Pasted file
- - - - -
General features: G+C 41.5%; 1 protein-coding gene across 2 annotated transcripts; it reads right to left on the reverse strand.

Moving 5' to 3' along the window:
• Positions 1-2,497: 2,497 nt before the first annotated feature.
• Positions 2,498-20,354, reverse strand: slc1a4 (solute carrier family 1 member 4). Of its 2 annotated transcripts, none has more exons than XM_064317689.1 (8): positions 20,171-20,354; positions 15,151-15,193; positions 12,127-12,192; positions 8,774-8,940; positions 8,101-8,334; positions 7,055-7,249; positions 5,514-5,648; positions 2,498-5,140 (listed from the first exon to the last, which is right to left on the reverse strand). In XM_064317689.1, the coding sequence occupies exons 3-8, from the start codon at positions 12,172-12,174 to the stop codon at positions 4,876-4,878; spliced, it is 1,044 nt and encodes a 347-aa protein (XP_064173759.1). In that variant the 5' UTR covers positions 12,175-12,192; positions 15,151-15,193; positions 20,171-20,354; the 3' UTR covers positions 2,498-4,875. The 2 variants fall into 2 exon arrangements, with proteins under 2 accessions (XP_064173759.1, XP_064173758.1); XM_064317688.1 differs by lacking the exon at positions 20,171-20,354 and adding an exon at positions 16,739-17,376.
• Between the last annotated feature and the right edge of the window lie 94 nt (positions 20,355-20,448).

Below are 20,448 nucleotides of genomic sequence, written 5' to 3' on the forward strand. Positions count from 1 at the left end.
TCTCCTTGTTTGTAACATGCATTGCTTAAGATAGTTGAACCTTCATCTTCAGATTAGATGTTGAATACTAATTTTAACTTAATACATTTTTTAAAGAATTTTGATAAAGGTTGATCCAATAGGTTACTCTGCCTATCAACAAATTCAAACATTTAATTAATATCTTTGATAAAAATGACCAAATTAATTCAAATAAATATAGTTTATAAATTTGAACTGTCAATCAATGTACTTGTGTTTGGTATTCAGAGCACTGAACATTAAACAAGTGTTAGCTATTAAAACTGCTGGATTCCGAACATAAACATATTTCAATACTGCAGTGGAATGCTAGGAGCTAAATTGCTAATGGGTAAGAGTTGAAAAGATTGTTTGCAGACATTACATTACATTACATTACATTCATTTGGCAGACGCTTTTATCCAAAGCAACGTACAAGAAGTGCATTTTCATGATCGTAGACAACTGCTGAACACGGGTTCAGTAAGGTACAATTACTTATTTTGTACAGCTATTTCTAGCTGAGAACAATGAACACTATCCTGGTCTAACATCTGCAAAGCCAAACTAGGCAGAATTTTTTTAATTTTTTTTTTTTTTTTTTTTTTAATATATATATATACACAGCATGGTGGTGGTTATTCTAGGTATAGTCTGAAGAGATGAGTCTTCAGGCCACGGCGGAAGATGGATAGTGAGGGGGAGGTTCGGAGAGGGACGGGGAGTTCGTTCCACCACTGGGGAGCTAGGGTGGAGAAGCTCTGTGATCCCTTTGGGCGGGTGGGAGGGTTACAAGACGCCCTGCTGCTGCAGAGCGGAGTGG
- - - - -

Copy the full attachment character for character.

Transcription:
General features: G+C 41.5%; 1 protein-coding gene across 2 annotated transcripts; it reads right to left on the reverse strand.

Moving 5' to 3' along the window:
• Positions 1-2,497: 2,497 nt before the first annotated feature.
• Positions 2,498-20,354, reverse strand: slc1a4 (solute carrier family 1 member 4). Of its 2 annotated transcripts, none has more exons than XM_064317689.1 (8): positions 20,171-20,354; positions 15,151-15,193; positions 12,127-12,192; positions 8,774-8,940; positions 8,101-8,334; positions 7,055-7,249; positions 5,514-5,648; positions 2,498-5,140 (listed from the first exon to the last, which is right to left on the reverse strand). In XM_064317689.1, the coding sequence occupies exons 3-8, from the start codon at positions 12,172-12,174 to the stop codon at positions 4,876-4,878; spliced, it is 1,044 nt and encodes a 347-aa protein (XP_064173759.1). In that variant the 5' UTR covers positions 12,175-12,192; positions 15,151-15,193; positions 20,171-20,354; the 3' UTR covers positions 2,498-4,875. The 2 variants fall into 2 exon arrangements, with proteins under 2 accessions (XP_064173759.1, XP_064173758.1); XM_064317688.1 differs by lacking the exon at positions 20,171-20,354 and adding an exon at positions 16,739-17,376.
• Between the last annotated feature and the right edge of the window lie 94 nt (positions 20,355-20,448).

Below are 20,448 nucleotides of genomic sequence, written 5' to 3' on the forward strand. Positions count from 1 at the left end.
TCTCCTTGTTTGTAACATGCATTGCTTAAGATAGTTGAACCTTCATCTTCAGATTAGATGTTGAATACTAATTTTAACTTAATACATTTTTTAAAGAATTTTGATAAAGGTTGATCCAATAGGTTACTCTGCCTATCAACAAATTCAAACATTTAATTAATATCTTTGATAAAAATGACCAAATTAATTCAAATAAATATAGTTTATAAATTTGAACTGTCAATCAATGTACTTGTGTTTGGTATTCAGAGCACTGAACATTAAACAAGTGTTAGCTATTAAAACTGCTGGATTCCGAACATAAACATATTTCAATACTGCAGTGGAATGCTAGGAGCTAAATTGCTAATGGGTAAGAGTTGAAAAGATTGTTTGCAGACATTACATTACATTACATTACATTCATTTGGCAGACGCTTTTATCCAAAGCAACGTACAAGAAGTGCATTTTCATGATCGTAGACAACTGCTGAACACGGGTTCAGTAAGGTACAATTACTTATTTTGTACAGCTATTTCTAGCTGAGAACAATGAACACTATCCTGGTCTAACATCTGCAAAGCCAAACTAGGCAGAATTTTTTTAATTTTTTTTTTTTTTTTTTTTTTAATATATATATATACACAGCATGGTGGTGGTTATTCTAGGTATAGTCTGAAGAGATGAGTCTTCAGGCCACGGCGGAAGATGGATAGTGAGGGGGAGGTTCGGAGAGGGACGGGGAGTTCGTTCCACCACTGGGGAGCTAGGGTGGAGAAGCTCTGTGATCCCTTTGGGCGGGTGGGAGGGTTACAAGACGCCCTGCTGCTGCAGAGCGGAGTGG